pro studio monitors vs. consumer speakers

Discussion in 'Speakers & Subwoofers' started by Brad Russell, Jan 1, 2004.

  1. Brad Russell

    Brad Russell Stunt Coordinator

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    I have been looking for a new amp for my sub and in the process went to some pro audio shops and ended up tying to learn about studio monitors. So far everyone has told me that pro monitors are much more acurate and that the poered ones have additional advantages over tradition speakers. If this is the case why doesn't everybody use them? I mean if these are the speakers that movies are mastered on why wouldn't you want them in your home? Is there any primer on this issue?

    Thanks!

    Brad
     
  2. Tony Genovese

    Tony Genovese Supporting Actor

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    Aesthetics. Balanced ins. Power needed at every spot (not everyone has an outlet at each position in a 5 or 7.1 setup). And did I mention aesthetics. Pro speakers typically lack grills and are finished in a very utilitarian fashion. And finally, most pro speakers are meant to be listened in the near field (within 3 to 4 feet) although this typically isn't as big an issue as some make it out to be.

    Good brands to listen to are: Mackie, JBL, Genelec, Meyer Sound, Tannoy, Yamaha, Event.
     
  3. John Garcia

    John Garcia Executive Producer

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    Pro monitors ARE more accurate, but they are also intended for rooms that have been treated, ie; a studio / mixing room, and as mentioned, are intended for near field listening.
     
  4. Tony Genovese

    Tony Genovese Supporting Actor

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    Which is why I have found that the near field thing is less of a problem than it appears at first blush. As you move more into the mid and far field, treble energy naturally decreases...almost like applying room treatment.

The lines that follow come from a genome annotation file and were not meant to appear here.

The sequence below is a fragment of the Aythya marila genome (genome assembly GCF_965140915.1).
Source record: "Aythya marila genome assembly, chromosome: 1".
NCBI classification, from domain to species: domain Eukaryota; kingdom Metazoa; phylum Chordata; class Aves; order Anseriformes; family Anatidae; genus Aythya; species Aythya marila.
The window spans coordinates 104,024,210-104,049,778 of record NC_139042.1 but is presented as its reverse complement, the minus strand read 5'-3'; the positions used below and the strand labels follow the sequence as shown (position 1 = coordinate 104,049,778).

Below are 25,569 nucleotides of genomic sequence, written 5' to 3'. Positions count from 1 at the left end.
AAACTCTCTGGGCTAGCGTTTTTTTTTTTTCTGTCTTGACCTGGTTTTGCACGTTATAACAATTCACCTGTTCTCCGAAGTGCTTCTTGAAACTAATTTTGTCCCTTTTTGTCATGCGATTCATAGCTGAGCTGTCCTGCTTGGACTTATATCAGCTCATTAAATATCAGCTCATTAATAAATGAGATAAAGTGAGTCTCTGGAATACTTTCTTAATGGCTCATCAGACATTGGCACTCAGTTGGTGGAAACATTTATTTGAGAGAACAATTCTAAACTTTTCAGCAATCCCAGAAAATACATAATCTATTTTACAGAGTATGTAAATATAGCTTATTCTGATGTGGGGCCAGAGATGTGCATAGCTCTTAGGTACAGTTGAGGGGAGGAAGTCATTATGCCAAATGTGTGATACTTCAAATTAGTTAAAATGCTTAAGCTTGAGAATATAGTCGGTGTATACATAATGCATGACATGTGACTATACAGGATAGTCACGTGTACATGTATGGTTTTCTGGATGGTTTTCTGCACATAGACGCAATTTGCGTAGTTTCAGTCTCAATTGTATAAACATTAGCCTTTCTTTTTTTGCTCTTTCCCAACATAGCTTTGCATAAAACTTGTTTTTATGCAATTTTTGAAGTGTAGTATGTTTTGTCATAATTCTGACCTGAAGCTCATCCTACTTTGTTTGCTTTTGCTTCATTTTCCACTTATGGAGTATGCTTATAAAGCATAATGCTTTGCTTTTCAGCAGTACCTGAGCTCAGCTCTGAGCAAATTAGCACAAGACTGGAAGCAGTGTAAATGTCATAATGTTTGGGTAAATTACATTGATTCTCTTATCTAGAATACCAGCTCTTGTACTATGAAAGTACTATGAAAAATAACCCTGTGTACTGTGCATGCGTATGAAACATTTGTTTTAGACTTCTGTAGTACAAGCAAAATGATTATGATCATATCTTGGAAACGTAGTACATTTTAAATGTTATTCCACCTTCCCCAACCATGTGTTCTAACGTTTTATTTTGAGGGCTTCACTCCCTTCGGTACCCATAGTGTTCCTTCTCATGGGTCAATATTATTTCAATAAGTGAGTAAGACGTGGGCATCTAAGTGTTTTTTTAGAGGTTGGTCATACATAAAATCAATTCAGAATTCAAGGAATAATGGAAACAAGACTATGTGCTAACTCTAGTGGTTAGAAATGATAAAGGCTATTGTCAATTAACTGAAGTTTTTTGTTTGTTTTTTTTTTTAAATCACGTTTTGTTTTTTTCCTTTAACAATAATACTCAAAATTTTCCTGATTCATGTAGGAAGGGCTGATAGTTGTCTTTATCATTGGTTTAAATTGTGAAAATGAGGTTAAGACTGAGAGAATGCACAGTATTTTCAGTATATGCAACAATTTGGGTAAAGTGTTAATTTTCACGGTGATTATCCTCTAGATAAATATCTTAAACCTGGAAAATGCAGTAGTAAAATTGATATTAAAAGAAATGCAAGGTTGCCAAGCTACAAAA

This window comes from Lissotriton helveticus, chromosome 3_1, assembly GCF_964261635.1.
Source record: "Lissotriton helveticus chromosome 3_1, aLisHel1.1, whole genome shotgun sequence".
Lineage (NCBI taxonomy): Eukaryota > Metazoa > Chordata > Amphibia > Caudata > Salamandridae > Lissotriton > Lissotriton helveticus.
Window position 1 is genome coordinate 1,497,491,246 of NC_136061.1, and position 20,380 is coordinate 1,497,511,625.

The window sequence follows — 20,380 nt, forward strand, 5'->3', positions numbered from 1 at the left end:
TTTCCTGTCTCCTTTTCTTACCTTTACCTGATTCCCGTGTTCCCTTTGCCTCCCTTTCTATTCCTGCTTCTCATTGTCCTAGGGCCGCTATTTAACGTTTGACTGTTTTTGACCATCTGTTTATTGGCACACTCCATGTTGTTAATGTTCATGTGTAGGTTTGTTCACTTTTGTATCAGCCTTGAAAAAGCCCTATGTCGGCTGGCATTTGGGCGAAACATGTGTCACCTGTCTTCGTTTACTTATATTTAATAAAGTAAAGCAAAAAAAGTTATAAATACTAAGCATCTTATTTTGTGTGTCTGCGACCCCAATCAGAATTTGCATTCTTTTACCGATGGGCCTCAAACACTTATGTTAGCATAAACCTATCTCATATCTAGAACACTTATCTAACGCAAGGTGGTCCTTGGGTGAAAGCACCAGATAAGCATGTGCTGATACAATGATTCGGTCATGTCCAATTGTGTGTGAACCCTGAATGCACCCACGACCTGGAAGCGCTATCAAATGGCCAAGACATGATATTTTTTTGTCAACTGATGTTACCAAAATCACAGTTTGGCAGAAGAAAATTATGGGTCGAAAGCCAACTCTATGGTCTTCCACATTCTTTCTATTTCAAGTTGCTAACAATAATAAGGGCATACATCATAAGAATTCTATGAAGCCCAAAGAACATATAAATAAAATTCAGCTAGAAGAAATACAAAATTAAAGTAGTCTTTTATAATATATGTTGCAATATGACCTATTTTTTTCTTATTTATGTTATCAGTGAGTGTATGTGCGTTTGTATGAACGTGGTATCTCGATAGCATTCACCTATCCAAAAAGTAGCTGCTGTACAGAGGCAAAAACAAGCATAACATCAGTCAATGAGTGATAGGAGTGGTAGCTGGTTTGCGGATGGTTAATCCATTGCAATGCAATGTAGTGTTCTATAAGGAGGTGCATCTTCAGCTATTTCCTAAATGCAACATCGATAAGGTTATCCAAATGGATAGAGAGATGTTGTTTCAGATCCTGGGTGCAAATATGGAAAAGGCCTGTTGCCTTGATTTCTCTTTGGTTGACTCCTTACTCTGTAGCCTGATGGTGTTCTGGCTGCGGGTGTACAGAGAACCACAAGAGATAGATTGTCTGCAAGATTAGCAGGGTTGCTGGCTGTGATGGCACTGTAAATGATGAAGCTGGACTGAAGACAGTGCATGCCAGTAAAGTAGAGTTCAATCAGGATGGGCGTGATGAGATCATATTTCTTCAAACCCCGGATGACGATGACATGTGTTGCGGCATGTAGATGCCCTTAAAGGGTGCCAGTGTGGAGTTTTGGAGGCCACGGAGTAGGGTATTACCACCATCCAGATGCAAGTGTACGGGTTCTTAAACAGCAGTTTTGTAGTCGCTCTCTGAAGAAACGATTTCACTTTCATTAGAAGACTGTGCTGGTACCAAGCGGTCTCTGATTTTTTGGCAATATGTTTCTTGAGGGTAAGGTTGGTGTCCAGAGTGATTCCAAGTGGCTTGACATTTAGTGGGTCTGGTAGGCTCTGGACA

5. Wayne A. Pflughaupt

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    But there are also real-world disadvantages. As Tony mentioned, most have balanced inputs, and you’ll need an electrical outlet at each speaker location – unless you like extension cords draped across your floor. Then there’s the power management issue. For instance, after you’re done watching your movie you’ll have to go around the room and turn off each one individually. Same thing on power-up.

    Regards,
    Wayne A. Pflughaupt
     
  6. Bob McElfresh

    Bob McElfresh Producer

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    A friend was showing me the new, state-of-the-art production booth for his radio station. Being interested in sound I was looking at the equipment, acoustic treatments and the speakers.

    My thinking on the speakers was: if it's used for a studio, it must be great and would work for my home.

    My friend showed me one of the reference speakers: a large AM radio speaker from a pickup truck !??!

    He explained: Most people DONT have high-end speakers and electronics. Sometimes things have to get re-mixed if they dont sound good on the 'lowest-common' speaker.

    He also pointed out that production studio speakers are used to listen for DEFECTS during the mixing and editing process, not over-all entertainment.

    I am sure some better production studios have 'typical' or 'reference' sound rooms to simulate a consumers equipment. But the order of importance in a production studio is:

    - Detect & Remove errors/mistakes
    - Make it sound good on a 'common' system
    - Make it sound good on a high-end system

    So "Professional" gear ... may not be built to give great sound in your home.
     
  7. John Garcia

    John Garcia Executive Producer

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    The guy I bought my sub from had Mackie powered pro monitors hooked to some very nice gear for 2ch and it sounded amazing. It's all about your setup and the quality of the gear, room, etc... These speakers are intended to be more accurate than the average home speaker. That does not mean they will not work well in a home theater, but something like that may not be necessary either. My particular speakers have specs that are very close to pro monitors, but I'm not sure you'd ever see them in a mixing room.
     
  8. Michael R Price

    Michael R Price Screenwriter

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    Yes, they are probably more accurate... at close range on-axis. But I bet monitor manufacturers don't pay as much attention to the off axis response (which has a lot to do with the way the speaker sounds in a normal room). And I haven't seen any evidence that pro audio drivers, the low cost ones anyway, have lower distortion than their hi-fi counterparts despite the generally higher efficiency.
     
  9. Wayne A. Pflughaupt

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    You won’t – speakers designed for home use would be too bright for nearfield use.

    Regards,
    Wayne A. Pflughaupt
     
  10. Brad Russell

    Brad Russell Stunt Coordinator

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    Thanks for all the feedback. Couple of questions though:

    The Matrix was done on Mackie 626s.

    Take a B&K ref 50 and a bunch of 626s plus a SVS PB2 or 2 and I'll bet you haven't spent more than alot of folks.